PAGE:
I met my husband’s parents at our small wedding 35 years ago. Prior to that day the only knowledge they had of me was the description Champ had given them. He said that I had short hair, wore red glasses and was “slightly overweight”.
You can imagine my distress at hearing this just before meeting my future in-laws. “My God,” I shrieked, “they’re going to think you’re marrying a fat person and that you’re softening the blow by warning them beforehand!” Of all my attributes (of which, good and bad, there are many), why else would he have mentioned that I was overweight?
At the time I weighed approximately 15 pounds more than I do now. (I had been heavier when I was younger but had dieted myself down to marriageable weight.) In other words, you wouldn’t have passed me on the street and remarked to your companion, “Whoa, did you get a load of her butt?”
Fast forward 35 years. We are still married, and as I said, I weigh less now than I did then. (Actually, I weigh less than I did in 8th grade.) I don’t think Champ has gained even a pound in all these years either.
This is in direct contrast to findings of a 10-year Australian study of married couples. While there are many positive attributes to marriage, one of the downsides is that married women tend to gain more weight over the years than unmarried ones. Married women who have children gain even more weight.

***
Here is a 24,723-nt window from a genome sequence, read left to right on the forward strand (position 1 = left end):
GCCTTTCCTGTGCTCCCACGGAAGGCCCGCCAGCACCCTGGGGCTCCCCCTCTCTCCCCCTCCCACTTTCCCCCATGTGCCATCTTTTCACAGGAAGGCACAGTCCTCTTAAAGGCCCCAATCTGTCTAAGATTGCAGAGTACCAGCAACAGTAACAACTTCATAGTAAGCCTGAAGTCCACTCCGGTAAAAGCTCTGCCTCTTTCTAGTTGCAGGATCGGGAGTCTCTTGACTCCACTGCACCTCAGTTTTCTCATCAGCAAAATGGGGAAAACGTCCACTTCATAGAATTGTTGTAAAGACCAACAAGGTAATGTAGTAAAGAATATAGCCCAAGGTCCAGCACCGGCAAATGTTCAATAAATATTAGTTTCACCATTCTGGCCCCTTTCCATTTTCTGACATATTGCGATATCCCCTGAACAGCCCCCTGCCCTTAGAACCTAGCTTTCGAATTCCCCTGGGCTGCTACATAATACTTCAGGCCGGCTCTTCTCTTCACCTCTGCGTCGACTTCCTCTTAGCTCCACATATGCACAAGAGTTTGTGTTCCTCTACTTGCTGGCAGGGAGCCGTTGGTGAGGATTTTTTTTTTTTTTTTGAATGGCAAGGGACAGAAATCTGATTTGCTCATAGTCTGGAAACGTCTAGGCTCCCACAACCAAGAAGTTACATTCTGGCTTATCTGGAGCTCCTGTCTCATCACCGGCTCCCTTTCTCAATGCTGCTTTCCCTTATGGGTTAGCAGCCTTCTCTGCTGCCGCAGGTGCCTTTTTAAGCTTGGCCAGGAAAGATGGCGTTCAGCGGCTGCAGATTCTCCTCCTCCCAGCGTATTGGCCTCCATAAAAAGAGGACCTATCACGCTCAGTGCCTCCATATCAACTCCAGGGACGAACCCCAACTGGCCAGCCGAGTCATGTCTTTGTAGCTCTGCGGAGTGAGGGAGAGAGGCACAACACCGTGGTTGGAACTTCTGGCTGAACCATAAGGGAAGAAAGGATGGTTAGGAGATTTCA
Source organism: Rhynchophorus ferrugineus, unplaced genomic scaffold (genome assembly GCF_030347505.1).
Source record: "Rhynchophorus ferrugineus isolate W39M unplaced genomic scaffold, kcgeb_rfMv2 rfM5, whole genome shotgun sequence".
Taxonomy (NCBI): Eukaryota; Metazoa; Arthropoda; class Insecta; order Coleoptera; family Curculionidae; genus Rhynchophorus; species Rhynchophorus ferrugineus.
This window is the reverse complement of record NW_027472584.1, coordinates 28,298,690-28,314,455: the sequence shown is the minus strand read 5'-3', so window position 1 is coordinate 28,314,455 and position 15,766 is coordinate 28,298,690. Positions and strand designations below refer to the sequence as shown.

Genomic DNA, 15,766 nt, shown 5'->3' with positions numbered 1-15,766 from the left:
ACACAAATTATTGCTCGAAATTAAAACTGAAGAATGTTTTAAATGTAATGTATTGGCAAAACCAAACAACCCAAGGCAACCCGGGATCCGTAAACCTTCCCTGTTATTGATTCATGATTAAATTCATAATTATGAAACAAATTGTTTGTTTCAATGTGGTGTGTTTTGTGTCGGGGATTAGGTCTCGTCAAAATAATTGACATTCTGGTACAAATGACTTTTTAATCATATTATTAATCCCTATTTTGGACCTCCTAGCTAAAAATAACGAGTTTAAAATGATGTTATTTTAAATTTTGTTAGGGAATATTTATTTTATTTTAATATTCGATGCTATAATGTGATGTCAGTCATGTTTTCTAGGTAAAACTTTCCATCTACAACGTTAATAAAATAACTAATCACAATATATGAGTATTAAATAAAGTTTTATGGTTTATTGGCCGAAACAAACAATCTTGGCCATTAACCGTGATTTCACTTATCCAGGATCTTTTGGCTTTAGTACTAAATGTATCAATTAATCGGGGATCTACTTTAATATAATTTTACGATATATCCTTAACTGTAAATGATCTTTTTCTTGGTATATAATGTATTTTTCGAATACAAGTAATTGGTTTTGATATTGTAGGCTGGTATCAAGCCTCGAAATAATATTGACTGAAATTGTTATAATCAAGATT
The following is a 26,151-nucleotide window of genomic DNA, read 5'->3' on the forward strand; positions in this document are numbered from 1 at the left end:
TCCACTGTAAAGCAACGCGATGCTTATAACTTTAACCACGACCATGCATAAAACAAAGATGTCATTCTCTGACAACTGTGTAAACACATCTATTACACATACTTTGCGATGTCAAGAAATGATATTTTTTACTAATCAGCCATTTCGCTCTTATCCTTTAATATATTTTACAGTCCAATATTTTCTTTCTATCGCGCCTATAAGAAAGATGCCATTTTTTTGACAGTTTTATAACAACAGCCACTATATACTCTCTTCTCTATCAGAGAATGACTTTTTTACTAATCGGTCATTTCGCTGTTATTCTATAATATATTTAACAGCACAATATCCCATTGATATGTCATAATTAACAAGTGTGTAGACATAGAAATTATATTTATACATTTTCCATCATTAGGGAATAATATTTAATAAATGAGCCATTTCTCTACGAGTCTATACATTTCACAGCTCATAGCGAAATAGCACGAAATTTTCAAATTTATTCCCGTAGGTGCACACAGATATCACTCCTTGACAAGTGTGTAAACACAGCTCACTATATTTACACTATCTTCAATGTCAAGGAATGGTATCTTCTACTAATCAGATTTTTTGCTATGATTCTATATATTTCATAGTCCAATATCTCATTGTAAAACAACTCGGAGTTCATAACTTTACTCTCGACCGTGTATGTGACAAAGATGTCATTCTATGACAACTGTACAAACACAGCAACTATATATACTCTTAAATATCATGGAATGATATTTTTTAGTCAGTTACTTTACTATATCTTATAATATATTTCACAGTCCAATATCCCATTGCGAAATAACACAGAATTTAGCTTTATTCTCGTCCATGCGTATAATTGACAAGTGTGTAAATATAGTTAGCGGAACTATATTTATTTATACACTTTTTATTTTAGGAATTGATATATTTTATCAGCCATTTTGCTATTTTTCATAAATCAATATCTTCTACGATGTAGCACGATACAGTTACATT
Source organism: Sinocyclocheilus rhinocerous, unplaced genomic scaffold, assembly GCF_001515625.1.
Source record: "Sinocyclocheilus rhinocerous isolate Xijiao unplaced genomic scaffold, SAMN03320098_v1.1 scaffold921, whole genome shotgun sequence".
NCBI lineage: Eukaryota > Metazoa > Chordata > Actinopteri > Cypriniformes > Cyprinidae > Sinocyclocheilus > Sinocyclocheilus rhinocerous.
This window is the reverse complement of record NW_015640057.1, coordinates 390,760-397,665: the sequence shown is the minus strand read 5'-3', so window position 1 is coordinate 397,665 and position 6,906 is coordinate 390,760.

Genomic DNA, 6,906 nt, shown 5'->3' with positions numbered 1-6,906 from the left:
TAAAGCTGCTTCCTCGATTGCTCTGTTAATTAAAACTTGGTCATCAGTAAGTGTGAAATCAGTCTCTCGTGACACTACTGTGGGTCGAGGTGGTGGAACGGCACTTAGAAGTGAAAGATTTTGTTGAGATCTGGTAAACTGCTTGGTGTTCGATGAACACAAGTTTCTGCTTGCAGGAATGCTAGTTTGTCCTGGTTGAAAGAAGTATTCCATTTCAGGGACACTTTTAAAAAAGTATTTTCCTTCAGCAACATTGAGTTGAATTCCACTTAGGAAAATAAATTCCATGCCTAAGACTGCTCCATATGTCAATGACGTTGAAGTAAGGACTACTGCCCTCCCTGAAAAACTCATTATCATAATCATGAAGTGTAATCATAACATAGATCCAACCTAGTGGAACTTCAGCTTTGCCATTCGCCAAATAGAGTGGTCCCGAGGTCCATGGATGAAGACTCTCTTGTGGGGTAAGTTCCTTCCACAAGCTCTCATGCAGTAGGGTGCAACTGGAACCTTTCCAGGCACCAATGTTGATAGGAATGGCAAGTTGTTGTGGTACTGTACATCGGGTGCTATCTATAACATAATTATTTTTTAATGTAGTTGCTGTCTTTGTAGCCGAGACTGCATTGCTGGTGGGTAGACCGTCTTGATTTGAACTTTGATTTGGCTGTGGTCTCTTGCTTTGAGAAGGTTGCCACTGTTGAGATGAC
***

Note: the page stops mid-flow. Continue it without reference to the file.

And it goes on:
Researchers think that one of the reasons may lie in a more active social life in which couples eat out more often. Restaurant serving sizes are the same for both men and women, even though women are smaller and weigh less. When eating at home, women tend to rationalize the larger portions eaten by their mates as suitable for them as well. Although the study showed that all women gain weight over time, single women gained the fewest pounds.
This should come as a warning to those of us who cohabitate. The simple truth is this: women are not men. We cannot eat as much as they can. We also have to exercise more to keep the excess pounds off, especially as we age.
To stem the tide of age-related weight gain, I’ve made constant efforts to control portions and leave behind the processed foods I devoured in my younger years. I cook most of our meals at home, loading up on fresh vegetables and lean protein and ditching junk food from the premises. When we do go out, I often share entrees with Champ, bearing in mind that he gets more than me because he’s bigger than I am. Damn, the truth hurts.
But most of all, I’ve changed my mindset: I don’t have to eat this way in order to maintain my weight, I want to eat this way. I want to have a strong body and mind. Eating Weight Watcher-inspired meals is akin to eating a Mediterranean diet. It’s healthy, it’s delicious, it’ll help me maintain my weight and…bonus!…it’ll help me remember where my car is parked in 20 years.
By the way, after 35 years I still have short hair and red glasses, but Champ doesn’t call me “slightly overweight” anymore. He’s a smart man — he knows that if he does it will be the last thing he ever says.